Does gold live up to its hype?

Recent concern over the 2008 stock market crash, potential inflation and doubts about the strength of the dollar have led many investors to buy gold. Indeed, gold is at its highest price in history, over $1,400 an ounce, says Pamela Villarreal, a senior fellow with the National Center for Policy Analysis.

Gold has many advantages: It tends to rise in price when other investments are falling; it protects against inflation; and it provides liquidity. Gold investments can be used to diversify one's portfolio. But does gold live up to its hype?

  • Over the past 35 years, the average annual real (inflation-adjusted) rate of return on gold was 1.56 per cent.

  • It has fluctuated over shorter time periods: the largest gain for gold in one year was from 1978 to 1979, when the price doubled from $208 to $459, for a return of 98 per cent.

  • However, if an investor had bought gold that year and sold it in 1984, the five-year real rate of return would have been – 14 per cent.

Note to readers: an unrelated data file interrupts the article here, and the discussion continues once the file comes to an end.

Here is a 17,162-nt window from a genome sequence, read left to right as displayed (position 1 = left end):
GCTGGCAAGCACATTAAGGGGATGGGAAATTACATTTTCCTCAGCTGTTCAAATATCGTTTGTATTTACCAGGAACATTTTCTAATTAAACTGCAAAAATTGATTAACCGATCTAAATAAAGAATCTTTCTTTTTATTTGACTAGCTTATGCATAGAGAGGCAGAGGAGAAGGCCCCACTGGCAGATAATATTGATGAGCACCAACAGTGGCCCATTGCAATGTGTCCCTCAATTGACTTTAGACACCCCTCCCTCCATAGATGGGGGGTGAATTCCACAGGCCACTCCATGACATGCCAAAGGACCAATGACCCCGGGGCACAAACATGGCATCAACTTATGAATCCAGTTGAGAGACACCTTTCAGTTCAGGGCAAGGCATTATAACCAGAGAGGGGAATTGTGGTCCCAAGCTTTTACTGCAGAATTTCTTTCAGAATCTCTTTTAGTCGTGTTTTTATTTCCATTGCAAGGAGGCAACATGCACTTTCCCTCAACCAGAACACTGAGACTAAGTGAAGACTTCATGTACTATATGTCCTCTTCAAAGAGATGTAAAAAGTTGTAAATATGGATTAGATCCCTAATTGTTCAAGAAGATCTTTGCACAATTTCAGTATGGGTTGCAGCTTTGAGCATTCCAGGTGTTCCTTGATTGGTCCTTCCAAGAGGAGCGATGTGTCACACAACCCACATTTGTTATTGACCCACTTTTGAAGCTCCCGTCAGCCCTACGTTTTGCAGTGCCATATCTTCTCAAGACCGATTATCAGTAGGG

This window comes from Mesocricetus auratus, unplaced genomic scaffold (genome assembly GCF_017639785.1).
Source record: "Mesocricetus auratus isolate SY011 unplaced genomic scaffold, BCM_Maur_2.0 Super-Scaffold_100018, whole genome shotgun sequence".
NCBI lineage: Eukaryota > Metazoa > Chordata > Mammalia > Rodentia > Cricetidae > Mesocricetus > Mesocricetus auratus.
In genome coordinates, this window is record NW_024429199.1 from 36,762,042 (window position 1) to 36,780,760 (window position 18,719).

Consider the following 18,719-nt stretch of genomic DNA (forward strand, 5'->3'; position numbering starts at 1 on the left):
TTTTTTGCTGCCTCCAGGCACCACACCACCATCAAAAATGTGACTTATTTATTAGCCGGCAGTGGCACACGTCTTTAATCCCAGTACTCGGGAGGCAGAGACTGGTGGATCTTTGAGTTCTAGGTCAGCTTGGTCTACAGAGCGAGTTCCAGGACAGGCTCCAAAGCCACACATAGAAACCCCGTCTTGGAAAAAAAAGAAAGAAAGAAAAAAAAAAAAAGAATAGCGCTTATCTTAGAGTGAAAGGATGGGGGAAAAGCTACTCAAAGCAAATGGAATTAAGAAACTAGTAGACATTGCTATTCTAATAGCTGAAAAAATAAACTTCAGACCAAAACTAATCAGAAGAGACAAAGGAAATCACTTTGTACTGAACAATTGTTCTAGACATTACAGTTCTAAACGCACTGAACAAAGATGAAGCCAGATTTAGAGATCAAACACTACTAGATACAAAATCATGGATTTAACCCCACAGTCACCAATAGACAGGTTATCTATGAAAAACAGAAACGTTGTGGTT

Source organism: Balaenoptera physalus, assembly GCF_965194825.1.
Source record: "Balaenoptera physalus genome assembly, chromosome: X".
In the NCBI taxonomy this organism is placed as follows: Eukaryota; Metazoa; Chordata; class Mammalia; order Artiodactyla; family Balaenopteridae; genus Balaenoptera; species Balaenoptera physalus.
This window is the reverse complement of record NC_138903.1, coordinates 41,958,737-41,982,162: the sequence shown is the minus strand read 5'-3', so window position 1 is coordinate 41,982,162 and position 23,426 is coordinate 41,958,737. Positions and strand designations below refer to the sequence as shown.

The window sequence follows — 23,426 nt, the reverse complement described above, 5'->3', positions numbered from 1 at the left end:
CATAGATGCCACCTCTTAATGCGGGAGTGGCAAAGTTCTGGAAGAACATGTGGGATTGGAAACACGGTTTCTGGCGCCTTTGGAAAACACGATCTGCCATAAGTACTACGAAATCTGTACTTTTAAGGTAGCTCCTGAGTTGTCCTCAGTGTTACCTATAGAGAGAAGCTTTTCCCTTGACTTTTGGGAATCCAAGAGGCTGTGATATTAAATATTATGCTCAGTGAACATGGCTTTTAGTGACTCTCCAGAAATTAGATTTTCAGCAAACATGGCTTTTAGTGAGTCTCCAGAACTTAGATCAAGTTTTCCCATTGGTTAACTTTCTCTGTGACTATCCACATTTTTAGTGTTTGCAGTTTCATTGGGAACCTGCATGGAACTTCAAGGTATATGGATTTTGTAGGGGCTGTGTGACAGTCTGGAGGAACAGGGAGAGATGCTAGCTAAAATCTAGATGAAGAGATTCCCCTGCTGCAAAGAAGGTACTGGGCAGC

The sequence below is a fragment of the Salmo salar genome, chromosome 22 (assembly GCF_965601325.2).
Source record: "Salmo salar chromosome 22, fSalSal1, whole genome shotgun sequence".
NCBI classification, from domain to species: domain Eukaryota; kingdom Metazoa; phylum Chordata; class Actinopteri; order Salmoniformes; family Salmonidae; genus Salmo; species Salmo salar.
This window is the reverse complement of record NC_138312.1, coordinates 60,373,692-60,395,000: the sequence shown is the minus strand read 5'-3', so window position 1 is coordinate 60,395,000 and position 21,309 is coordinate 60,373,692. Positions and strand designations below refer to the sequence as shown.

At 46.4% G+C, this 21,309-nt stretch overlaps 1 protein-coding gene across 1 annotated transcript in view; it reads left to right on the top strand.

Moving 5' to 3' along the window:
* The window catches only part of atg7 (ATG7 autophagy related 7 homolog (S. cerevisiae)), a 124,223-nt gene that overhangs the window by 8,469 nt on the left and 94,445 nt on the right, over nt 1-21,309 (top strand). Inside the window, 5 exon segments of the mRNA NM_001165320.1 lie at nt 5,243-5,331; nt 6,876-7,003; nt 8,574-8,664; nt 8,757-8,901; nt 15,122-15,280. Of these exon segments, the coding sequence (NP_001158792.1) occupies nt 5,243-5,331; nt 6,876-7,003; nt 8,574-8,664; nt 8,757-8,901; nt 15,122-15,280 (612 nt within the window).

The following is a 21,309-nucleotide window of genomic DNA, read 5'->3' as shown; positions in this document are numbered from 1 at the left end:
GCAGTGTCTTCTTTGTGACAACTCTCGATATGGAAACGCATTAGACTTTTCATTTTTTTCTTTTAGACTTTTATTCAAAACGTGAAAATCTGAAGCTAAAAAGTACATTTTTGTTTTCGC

• If the investor held the gold 10 years and sold it in 1989, the real rate of return would have been –6.5 per cent.

    Over the past two years, gold and gold-related stocks have generally outperformed the S&P 500. Indeed, the past 12 years for gold have produced double-digit returns. But it remains to be seen how long this growth will continue.

    Saving for retirement or other long-term goals means giving careful consideration to where money should be invested in order to receive the best possible returns. While investing in gold is one of many options, it has not historically performed as well in the long-term. It is a hedge against inflation, but like any other investment gold should not be the only egg in the portfolio "basket," says Villarreal.

    Source: Pamela Villarreal, The Return(s) to Gold, National Center for Policy Analysis, June 16, 2011.

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    First published by the National Center for Policy Analysis, United States

    FMF Policy Bulletin/ 21 June 2011
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